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Golf Monthly

'Fewer And Fewer Members Want To Take It On' - The Dying Role Of The Lady Captain

By Carly Frost,

2023-03-15

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The Lady Captain is part of the tradition at members' clubs. In my book it should be regarded as a real honour to be asked. However, it seems that at many clubs this long-standing institution is slowly dying. I belong to two very different golf clubs, one which has a thriving women's section with over 100 active playing women and consequently almost a waiting list of those willing, able and keen to take on the Lady Captain’s role. The other, has only a handful of women and no Lady Captain for a number of years now, simply because no-one was prepared to take on the job.

Let’s face it, the word ‘job’ is literally the best description for this role. It requires dedication and commitment to the club for a year of your life (two if you count the vice-captaincy). It’s unpaid, although usually in exchange for free subs, and often not as rewarding as it seems.

Such is the opinion of Morgan Porter, Lady Captain at Lee-on-the-Solent Golf Club in Hampshire who has found her time in office extremely demanding. “I started my captaincy last November and to be honest there have been days when I’ve thought, what on earth have I done,” she explains. “You have to be pretty thick-skinned to do this job. I only agreed to do it because I was a bit tipsy and no-one else would. Despite not being your usual Lady Captain I got voted in unanimously. I turned 50 last year, I’m gay and my wife plays at the same club. Ninety nine per cent of the women are very accepting, but there is always the odd one or two who treat you disrespectfully, don’t join in and don’t even say hello to you.”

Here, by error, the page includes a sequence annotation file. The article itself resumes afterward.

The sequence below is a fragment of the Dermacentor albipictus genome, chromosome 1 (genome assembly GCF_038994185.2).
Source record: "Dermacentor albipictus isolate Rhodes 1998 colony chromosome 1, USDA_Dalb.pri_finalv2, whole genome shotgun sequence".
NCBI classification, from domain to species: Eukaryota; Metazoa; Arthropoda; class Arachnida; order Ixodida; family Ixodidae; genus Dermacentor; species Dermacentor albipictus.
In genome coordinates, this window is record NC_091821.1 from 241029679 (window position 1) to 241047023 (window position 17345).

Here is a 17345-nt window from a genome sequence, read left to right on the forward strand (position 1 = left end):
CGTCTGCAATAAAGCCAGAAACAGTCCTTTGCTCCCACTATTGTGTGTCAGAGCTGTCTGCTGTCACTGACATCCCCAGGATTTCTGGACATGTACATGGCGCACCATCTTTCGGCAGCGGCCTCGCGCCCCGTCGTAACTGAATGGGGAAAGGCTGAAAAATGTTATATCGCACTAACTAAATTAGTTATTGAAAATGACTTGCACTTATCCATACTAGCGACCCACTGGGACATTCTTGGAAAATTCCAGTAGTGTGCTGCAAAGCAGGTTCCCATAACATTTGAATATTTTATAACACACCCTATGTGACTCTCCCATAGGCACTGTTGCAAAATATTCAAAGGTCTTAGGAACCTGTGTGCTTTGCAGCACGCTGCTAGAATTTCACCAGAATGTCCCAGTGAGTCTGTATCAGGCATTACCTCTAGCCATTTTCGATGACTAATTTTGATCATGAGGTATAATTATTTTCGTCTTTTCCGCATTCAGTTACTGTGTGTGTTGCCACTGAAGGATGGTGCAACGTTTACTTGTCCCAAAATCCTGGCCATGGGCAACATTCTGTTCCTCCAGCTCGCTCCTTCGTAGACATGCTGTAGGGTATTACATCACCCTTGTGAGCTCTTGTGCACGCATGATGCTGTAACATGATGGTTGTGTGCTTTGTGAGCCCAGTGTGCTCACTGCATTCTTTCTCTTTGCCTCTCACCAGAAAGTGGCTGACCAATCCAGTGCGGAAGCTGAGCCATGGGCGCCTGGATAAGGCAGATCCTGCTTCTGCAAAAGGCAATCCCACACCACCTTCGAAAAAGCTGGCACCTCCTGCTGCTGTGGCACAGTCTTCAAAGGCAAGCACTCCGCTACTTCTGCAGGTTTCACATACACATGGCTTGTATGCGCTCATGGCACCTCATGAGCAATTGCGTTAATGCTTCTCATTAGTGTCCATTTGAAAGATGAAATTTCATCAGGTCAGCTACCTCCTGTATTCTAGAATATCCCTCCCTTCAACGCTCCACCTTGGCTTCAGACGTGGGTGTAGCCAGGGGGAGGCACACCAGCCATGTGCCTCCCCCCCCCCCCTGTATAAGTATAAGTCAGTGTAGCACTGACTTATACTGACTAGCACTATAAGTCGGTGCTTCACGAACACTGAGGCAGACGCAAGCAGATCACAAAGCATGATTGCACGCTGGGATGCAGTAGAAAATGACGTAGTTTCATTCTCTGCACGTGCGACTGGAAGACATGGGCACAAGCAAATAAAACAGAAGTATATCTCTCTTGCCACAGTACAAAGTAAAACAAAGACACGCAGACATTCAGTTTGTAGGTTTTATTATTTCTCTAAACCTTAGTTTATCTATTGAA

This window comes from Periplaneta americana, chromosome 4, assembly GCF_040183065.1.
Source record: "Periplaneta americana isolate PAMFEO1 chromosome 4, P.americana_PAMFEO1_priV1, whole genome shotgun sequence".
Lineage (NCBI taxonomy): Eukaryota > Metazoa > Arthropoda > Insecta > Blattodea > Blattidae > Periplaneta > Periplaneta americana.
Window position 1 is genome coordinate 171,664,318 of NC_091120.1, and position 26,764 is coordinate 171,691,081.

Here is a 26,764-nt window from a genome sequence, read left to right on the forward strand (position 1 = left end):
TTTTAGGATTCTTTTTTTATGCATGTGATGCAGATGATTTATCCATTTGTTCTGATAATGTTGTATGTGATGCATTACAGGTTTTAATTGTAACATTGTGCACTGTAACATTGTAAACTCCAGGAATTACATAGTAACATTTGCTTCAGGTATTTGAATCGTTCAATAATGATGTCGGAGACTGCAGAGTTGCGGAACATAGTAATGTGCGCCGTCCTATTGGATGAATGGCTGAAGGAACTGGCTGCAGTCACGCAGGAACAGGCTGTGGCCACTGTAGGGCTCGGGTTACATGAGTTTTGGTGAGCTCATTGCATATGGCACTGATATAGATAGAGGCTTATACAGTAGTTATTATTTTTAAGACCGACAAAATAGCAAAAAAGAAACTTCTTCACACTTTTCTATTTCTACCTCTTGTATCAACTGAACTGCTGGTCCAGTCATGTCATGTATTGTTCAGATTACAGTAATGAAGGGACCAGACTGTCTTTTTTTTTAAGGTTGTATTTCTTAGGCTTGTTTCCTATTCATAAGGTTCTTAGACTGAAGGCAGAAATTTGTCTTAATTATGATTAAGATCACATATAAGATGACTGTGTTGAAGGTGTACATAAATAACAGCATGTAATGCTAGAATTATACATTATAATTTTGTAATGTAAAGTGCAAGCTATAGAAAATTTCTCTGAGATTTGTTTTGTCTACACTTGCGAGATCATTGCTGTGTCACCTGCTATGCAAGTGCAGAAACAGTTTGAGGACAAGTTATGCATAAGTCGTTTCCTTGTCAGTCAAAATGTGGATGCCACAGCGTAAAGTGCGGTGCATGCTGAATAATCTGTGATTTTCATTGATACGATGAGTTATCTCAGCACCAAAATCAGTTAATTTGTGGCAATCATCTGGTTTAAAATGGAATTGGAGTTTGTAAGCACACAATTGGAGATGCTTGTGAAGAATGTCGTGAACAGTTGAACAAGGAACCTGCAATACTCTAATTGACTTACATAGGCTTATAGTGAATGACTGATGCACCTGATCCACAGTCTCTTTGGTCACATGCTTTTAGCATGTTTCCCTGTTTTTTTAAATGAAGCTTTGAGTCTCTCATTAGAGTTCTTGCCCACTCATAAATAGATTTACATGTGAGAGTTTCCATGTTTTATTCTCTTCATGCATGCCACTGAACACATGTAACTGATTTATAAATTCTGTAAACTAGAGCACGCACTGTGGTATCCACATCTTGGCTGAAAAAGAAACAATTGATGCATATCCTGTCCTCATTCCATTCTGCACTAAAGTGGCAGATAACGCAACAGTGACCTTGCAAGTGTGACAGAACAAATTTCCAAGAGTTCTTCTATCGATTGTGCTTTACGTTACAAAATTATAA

According to Porter there are positives and negatives of the role. Highlights include raising money for captain’s charity days and trying to put things in place for future generations, to bring the club together so that there is less segregation, progressing it into the 21st century. One such change is moving the women’s honours boards from the ladies’ locker room to a more prominent position within the clubhouse. “Our new chairman agrees that we should be out on show alongside the men’s boards but the old boys brigade is being awkward,” she complains. “I’ve been met with many misogynistic comments about changes I’ve introduced because they think that I am removing traditions,” she adds. “The way I see it is I am making new ones.”